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Malaria-Fighting Biochemist Paul Sigala Named Pew Scholar

Jun 14, 2018
Pew Sigala

Paul Sigala, Ph.D., assistant professor of biochemistry at University of Utah Health, was named a 2018 Pew Scholar for his lab's interdisciplinary approach to developing novel methods for combatting malaria, one of the most common infectious diseases and a public health threat worldwide.

Sigala is one of 22 scientists nationwide to receive the highly competitive honor from the Pew Charitable Trusts. The Pew Scholars Program in the Biomedical Sciences provides a four-year grant to early career investigators of outstanding promise in science that is relevant to the advancement of human health.

"Dr. Sigala's work has the potential to change how we treat malaria, but it also offers new therapeutic approaches for other parasitic infections," said Chris Hill, Ph.D., co-chair of the Biochemistry Department at U of U Health. "This award will allow him to continue to grow as one of the leading scientists of his generation."

Malaria is a mosquito-borne disease that produces fever, chills and severe flu-like symptoms as the parasiteinvades red blood cells. If left untreated, a person may develop severe complications and die. In 2016, more than 215 million people were diagnosed with malaria, of which more than 440,000 died. In the United States, doctors diagnose more than 1,500 cases of malaria every year.

Sigala first became interested in malaria while teaching high school chemistry in Ghana while a Peace Corps volunteer. He saw the devastation of the disease and decided to focus his interest in science on a problem with substantial global and biomedical relevance.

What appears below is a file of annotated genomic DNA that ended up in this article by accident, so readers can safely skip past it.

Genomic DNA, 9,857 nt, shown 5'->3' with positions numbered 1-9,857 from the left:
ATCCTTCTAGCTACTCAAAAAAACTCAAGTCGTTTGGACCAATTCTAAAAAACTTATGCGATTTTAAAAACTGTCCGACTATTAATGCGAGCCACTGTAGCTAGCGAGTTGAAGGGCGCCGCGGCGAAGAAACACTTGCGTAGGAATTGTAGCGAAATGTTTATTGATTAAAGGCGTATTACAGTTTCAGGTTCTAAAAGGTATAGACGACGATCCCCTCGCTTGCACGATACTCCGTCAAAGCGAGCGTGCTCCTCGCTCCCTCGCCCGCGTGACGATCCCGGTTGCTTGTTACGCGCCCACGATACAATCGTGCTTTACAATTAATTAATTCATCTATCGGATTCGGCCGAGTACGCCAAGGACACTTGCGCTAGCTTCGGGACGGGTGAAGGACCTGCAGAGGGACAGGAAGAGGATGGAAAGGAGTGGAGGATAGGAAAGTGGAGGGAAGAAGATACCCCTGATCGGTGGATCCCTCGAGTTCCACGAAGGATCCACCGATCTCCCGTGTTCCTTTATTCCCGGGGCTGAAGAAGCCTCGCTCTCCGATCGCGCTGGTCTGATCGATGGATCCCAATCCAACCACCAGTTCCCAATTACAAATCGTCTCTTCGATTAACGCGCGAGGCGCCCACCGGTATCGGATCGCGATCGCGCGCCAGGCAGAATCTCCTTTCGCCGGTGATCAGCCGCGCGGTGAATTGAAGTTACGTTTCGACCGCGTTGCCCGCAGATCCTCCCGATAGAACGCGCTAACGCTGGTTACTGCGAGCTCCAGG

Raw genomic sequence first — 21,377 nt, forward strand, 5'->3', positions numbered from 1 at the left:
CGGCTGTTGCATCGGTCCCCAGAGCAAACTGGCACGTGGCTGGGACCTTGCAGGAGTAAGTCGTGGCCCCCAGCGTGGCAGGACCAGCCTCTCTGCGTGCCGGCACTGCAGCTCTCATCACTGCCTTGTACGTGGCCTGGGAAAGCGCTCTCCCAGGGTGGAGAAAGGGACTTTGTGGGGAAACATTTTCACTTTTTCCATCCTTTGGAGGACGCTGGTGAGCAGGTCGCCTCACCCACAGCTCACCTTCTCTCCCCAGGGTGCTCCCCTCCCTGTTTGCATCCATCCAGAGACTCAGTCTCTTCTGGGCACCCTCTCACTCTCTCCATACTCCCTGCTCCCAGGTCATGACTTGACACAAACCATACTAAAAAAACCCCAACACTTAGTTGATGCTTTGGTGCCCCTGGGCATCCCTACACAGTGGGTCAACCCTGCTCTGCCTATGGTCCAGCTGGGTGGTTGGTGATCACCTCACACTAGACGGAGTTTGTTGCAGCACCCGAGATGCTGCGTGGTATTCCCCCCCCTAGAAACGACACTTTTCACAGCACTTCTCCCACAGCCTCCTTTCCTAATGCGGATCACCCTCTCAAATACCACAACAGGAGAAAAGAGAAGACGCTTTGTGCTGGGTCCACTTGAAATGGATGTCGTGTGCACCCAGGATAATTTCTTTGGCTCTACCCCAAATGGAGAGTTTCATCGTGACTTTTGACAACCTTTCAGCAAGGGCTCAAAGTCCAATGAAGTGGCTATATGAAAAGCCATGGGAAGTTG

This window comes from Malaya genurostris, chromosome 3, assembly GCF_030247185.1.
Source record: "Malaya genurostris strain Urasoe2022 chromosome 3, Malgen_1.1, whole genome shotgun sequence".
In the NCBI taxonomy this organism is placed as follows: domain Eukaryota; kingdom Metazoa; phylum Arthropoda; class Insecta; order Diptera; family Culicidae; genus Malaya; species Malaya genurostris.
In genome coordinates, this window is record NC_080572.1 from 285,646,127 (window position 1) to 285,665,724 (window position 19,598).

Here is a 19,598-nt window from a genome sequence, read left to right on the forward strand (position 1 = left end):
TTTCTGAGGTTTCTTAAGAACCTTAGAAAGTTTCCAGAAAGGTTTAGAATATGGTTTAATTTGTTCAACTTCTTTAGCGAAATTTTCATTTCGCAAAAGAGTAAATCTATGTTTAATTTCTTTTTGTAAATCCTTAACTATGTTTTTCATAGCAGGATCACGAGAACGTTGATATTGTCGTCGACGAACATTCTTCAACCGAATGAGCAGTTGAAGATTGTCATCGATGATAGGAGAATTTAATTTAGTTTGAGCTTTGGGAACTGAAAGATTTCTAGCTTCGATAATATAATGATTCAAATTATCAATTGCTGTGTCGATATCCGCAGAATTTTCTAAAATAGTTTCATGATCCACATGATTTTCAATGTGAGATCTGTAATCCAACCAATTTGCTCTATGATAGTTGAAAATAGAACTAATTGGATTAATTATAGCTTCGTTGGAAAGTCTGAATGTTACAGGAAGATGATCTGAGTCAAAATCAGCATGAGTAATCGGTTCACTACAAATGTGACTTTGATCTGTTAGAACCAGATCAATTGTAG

His current research focuses on exploring the metabolic pathways and functions that allow Plasmodium falciparum, the most virulent parasite responsible for malaria, to survive in human red blood cells. By exploiting the parasite's biology, he hopes to develop new therapeutic strategies.

His lab is exploring two unique mechanisms to tackle the life-threatening scourge. Similar to plants, P. falciparum contains a vacuole, a chloroplast-like organelle that that houses key metabolic pathways. Within this organelle, the parasite synthesizes carotenoids, a yellow pigment. Sigala's team is targeting these pathways to develop new ways to kill the parasite before it spreads.

In another approach, the team is leveraging dormant enzymes in human red blood cells that remain from earlier red cell development. The team first stimulates these enzymes to resume activity and then administers a second compound like luminol, commonly used by law enforcement to find hidden blood trace evidence, to produce light within the cell. The light generates reactive oxygen species that are toxic to the parasite. Listen to The Scope interview here.

Watch a video of a red blood cell infected by a parasite here.

"Dr. Sigala is developing new approaches to tackle malaria by side-stepping typical drug therapies and finding new pathways to kill the invading parasite," said Hill. "His detailed enzymology and inhibitor development offer innovative approaches for combating a disease that has plagued humans for thousands of years."

While Sigala's research is in the early stages, he is hopeful that one or both approaches could be used as part of a combination therapy with medications already on the market to treat the hundreds of thousands of people who are vulnerable to this disease.

"This is a tremendous honor for me, the lab and our research," Sigala said. "I am proud to be part of a tradition at the U of individuals selected as Pew scholars or with similar awards that recognize the incredible science conducted here."

Sigala is looking forward to joining the community of research scientists at the annual Pew Scholars meeting to explore new research opportunities. "It is the interactions between researchers from different fields that sparks collaboration and insights that can transform research," he said.

Sigala credits the talented, dedicated researchers in his lab for the continued advances of these projects.